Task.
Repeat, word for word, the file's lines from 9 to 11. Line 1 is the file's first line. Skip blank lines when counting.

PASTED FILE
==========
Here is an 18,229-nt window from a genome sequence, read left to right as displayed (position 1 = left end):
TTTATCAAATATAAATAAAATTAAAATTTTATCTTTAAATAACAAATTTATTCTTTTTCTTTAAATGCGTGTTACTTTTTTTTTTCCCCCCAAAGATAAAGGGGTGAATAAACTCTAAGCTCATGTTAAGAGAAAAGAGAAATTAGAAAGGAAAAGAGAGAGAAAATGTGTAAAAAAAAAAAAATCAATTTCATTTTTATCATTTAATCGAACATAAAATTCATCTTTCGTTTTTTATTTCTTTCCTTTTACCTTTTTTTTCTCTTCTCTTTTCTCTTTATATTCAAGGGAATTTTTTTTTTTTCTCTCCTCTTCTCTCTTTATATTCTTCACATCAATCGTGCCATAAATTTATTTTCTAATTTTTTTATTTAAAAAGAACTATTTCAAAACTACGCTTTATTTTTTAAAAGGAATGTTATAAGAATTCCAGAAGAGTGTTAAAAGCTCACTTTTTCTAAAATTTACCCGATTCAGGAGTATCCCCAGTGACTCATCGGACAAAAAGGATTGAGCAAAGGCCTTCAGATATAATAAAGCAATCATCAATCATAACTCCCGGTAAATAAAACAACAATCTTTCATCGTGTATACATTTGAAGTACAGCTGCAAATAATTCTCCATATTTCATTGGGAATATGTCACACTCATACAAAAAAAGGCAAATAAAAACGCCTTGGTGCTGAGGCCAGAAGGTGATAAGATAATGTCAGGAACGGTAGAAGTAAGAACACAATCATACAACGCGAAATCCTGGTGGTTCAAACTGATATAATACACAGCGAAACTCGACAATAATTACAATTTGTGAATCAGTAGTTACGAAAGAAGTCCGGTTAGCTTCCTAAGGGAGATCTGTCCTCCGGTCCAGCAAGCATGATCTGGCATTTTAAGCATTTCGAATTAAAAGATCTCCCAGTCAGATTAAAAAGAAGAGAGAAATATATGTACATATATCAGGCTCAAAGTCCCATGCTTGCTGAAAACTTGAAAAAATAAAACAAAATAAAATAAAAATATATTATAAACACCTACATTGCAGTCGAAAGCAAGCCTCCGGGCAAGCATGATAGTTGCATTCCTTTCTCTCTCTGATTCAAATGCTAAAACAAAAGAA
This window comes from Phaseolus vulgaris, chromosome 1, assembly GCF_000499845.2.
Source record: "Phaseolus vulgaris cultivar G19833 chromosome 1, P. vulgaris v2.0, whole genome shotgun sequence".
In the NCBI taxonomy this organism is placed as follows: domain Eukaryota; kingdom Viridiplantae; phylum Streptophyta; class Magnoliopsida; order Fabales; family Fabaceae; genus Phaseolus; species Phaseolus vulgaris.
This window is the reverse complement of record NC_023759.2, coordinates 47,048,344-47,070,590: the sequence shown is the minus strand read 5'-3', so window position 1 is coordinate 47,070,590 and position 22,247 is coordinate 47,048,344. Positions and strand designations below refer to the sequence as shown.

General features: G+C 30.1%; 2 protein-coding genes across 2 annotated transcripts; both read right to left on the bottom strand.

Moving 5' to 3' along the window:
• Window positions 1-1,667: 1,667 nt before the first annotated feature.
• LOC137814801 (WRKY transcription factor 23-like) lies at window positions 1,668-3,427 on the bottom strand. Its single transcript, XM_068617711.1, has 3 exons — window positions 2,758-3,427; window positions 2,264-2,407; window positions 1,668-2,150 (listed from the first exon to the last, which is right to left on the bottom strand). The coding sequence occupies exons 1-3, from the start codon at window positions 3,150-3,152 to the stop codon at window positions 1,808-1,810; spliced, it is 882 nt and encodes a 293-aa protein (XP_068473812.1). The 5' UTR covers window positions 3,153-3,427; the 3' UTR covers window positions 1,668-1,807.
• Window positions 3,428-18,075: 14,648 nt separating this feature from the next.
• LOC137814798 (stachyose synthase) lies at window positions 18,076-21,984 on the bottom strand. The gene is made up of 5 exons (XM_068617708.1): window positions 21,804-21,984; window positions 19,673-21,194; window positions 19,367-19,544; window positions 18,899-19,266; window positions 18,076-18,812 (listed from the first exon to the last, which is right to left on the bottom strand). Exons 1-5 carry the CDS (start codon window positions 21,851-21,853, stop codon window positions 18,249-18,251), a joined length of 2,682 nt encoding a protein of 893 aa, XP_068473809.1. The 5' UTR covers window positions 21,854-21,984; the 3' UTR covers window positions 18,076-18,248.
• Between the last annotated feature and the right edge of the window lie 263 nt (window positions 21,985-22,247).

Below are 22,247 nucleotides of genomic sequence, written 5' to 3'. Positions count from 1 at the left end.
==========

• Window positions 1-1,667: 1,667 nt before the first annotated feature.
• LOC137814801 (WRKY transcription factor 23-like) lies at window positions 1,668-3,427 on the bottom strand. Its single transcript, XM_068617711.1, has 3 exons — window positions 2,758-3,427; window positions 2,264-2,407; window positions 1,668-2,150 (listed from the first exon to the last, which is right to left on the bottom strand). The coding sequence occupies exons 1-3, from the start codon at window positions 3,150-3,152 to the stop codon at window positions 1,808-1,810; spliced, it is 882 nt and encodes a 293-aa protein (XP_068473812.1). The 5' UTR covers window positions 3,153-3,427; the 3' UTR covers window positions 1,668-1,807.
• Window positions 3,428-18,075: 14,648 nt separating this feature from the next.